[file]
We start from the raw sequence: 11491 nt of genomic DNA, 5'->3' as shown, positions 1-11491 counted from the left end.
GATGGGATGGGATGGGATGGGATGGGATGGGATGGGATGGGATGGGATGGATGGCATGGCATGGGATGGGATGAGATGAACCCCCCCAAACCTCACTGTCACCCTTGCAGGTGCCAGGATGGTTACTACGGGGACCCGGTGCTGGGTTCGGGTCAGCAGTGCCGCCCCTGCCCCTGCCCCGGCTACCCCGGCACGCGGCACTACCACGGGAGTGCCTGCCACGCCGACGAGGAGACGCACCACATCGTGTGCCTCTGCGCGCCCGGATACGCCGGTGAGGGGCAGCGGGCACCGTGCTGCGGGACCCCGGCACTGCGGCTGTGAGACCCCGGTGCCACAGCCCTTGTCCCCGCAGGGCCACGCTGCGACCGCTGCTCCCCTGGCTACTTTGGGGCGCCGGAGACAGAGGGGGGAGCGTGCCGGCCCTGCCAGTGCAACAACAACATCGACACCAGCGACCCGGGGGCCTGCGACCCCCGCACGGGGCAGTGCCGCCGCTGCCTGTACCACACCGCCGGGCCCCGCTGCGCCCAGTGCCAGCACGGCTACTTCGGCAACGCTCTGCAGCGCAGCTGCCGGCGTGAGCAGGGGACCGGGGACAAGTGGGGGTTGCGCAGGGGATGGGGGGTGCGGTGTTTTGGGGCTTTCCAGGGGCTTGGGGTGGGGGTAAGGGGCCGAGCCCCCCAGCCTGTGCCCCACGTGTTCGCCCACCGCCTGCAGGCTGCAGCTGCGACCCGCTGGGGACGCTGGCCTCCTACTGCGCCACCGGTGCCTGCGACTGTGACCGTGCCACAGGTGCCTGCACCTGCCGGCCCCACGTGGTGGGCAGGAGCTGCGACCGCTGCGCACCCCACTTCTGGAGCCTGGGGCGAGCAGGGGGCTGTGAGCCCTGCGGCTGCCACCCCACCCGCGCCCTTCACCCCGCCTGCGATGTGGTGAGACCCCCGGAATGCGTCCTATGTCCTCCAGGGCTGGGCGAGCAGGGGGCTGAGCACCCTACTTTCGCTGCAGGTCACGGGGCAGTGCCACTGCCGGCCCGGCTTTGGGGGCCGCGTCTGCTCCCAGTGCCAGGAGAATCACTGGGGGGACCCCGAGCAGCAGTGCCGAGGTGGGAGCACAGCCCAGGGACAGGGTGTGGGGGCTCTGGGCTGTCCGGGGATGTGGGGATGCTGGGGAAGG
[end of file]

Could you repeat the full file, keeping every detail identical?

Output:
We start from the raw sequence: 11491 nt of genomic DNA, 5'->3' as shown, positions 1-11491 counted from the left end.
GATGGGATGGGATGGGATGGGATGGGATGGGATGGGATGGGATGGGATGGATGGCATGGCATGGGATGGGATGAGATGAACCCCCCCAAACCTCACTGTCACCCTTGCAGGTGCCAGGATGGTTACTACGGGGACCCGGTGCTGGGTTCGGGTCAGCAGTGCCGCCCCTGCCCCTGCCCCGGCTACCCCGGCACGCGGCACTACCACGGGAGTGCCTGCCACGCCGACGAGGAGACGCACCACATCGTGTGCCTCTGCGCGCCCGGATACGCCGGTGAGGGGCAGCGGGCACCGTGCTGCGGGACCCCGGCACTGCGGCTGTGAGACCCCGGTGCCACAGCCCTTGTCCCCGCAGGGCCACGCTGCGACCGCTGCTCCCCTGGCTACTTTGGGGCGCCGGAGACAGAGGGGGGAGCGTGCCGGCCCTGCCAGTGCAACAACAACATCGACACCAGCGACCCGGGGGCCTGCGACCCCCGCACGGGGCAGTGCCGCCGCTGCCTGTACCACACCGCCGGGCCCCGCTGCGCCCAGTGCCAGCACGGCTACTTCGGCAACGCTCTGCAGCGCAGCTGCCGGCGTGAGCAGGGGACCGGGGACAAGTGGGGGTTGCGCAGGGGATGGGGGGTGCGGTGTTTTGGGGCTTTCCAGGGGCTTGGGGTGGGGGTAAGGGGCCGAGCCCCCCAGCCTGTGCCCCACGTGTTCGCCCACCGCCTGCAGGCTGCAGCTGCGACCCGCTGGGGACGCTGGCCTCCTACTGCGCCACCGGTGCCTGCGACTGTGACCGTGCCACAGGTGCCTGCACCTGCCGGCCCCACGTGGTGGGCAGGAGCTGCGACCGCTGCGCACCCCACTTCTGGAGCCTGGGGCGAGCAGGGGGCTGTGAGCCCTGCGGCTGCCACCCCACCCGCGCCCTTCACCCCGCCTGCGATGTGGTGAGACCCCCGGAATGCGTCCTATGTCCTCCAGGGCTGGGCGAGCAGGGGGCTGAGCACCCTACTTTCGCTGCAGGTCACGGGGCAGTGCCACTGCCGGCCCGGCTTTGGGGGCCGCGTCTGCTCCCAGTGCCAGGAGAATCACTGGGGGGACCCCGAGCAGCAGTGCCGAGGTGGGAGCACAGCCCAGGGACAGGGTGTGGGGGCTCTGGGCTGTCCGGGGATGTGGGGATGCTGGGGAAGG